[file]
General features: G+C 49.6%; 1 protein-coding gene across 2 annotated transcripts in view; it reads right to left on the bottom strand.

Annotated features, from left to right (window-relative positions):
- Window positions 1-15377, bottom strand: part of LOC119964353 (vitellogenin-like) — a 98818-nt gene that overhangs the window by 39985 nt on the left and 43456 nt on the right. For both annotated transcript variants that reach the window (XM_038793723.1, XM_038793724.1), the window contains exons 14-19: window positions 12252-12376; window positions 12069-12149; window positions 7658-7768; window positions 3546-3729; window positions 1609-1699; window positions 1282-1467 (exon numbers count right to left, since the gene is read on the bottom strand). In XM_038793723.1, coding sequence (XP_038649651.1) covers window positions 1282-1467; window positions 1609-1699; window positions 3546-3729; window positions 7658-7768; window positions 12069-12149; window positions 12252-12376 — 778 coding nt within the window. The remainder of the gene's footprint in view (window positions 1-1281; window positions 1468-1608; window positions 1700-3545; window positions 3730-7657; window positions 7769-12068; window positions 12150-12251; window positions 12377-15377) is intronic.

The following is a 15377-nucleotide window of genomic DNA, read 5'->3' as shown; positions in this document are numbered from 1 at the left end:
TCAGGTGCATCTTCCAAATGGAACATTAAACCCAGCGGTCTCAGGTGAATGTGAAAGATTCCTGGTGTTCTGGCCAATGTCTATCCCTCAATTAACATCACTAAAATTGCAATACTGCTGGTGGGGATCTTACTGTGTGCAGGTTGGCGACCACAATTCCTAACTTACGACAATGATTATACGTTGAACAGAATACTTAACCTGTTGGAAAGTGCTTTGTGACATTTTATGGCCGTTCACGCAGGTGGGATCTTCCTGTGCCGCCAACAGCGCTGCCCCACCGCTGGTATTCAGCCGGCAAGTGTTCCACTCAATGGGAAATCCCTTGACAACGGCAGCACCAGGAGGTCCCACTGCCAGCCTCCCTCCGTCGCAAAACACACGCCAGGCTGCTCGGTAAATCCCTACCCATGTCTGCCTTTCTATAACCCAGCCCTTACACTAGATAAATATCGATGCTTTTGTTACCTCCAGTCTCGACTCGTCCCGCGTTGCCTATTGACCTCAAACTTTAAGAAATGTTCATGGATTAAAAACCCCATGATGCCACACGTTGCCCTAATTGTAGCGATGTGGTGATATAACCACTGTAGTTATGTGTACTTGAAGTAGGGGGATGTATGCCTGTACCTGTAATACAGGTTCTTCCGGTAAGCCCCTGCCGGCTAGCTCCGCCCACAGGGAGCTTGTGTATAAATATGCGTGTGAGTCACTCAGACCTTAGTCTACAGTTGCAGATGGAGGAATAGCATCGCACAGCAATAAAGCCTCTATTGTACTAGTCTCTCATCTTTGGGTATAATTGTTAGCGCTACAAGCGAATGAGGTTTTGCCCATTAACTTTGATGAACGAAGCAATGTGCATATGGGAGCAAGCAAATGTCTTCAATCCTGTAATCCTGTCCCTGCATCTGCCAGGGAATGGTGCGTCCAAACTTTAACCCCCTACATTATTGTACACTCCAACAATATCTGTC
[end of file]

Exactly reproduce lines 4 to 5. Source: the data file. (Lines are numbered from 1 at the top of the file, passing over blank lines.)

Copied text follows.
The following is a 15377-nucleotide window of genomic DNA, read 5'->3' as shown; positions in this document are numbered from 1 at the left end:
TCAGGTGCATCTTCCAAATGGAACATTAAACCCAGCGGTCTCAGGTGAATGTGAAAGATTCCTGGTGTTCTGGCCAATGTCTATCCCTCAATTAACATCACTAAAATTGCAATACTGCTGGTGGGGATCTTACTGTGTGCAGGTTGGCGACCACAATTCCTAACTTACGACAATGATTATACGTTGAACAGAATACTTAACCTGTTGGAAAGTGCTTTGTGACATTTTATGGCCGTTCACGCAGGTGGGATCTTCCTGTGCCGCCAACAGCGCTGCCCCACCGCTGGTATTCAGCCGGCAAGTGTTCCACTCAATGGGAAATCCCTTGACAACGGCAGCACCAGGAGGTCCCACTGCCAGCCTCCCTCCGTCGCAAAACACACGCCAGGCTGCTCGGTAAATCCCTACCCATGTCTGCCTTTCTATAACCCAGCCCTTACACTAGATAAATATCGATGCTTTTGTTACCTCCAGTCTCGACTCGTCCCGCGTTGCCTATTGACCTCAAACTTTAAGAAATGTTCATGGATTAAAAACCCCATGATGCCACACGTTGCCCTAATTGTAGCGATGTGGTGATATAACCACTGTAGTTATGTGTACTTGAAGTAGGGGGATGTATGCCTGTACCTGTAATACAGGTTCTTCCGGTAAGCCCCTGCCGGCTAGCTCCGCCCACAGGGAGCTTGTGTATAAATATGCGTGTGAGTCACTCAGACCTTAGTCTACAGTTGCAGATGGAGGAATAGCATCGCACAGCAATAAAGCCTCTATTGTACTAGTCTCTCATCTTTGGGTATAATTGTTAGCGCTACAAGCGAATGAGGTTTTGCCCATTAACTTTGATGAACGAAGCAATGTGCATATGGGAGCAAGCAAATGTCTTCAATCCTGTAATCCTGTCCCTGCATCTGCCAGGGAATGGTGCGTCCAAACTTTAACCCCCTACATTATTGTACACTCCAACAATATCTGTC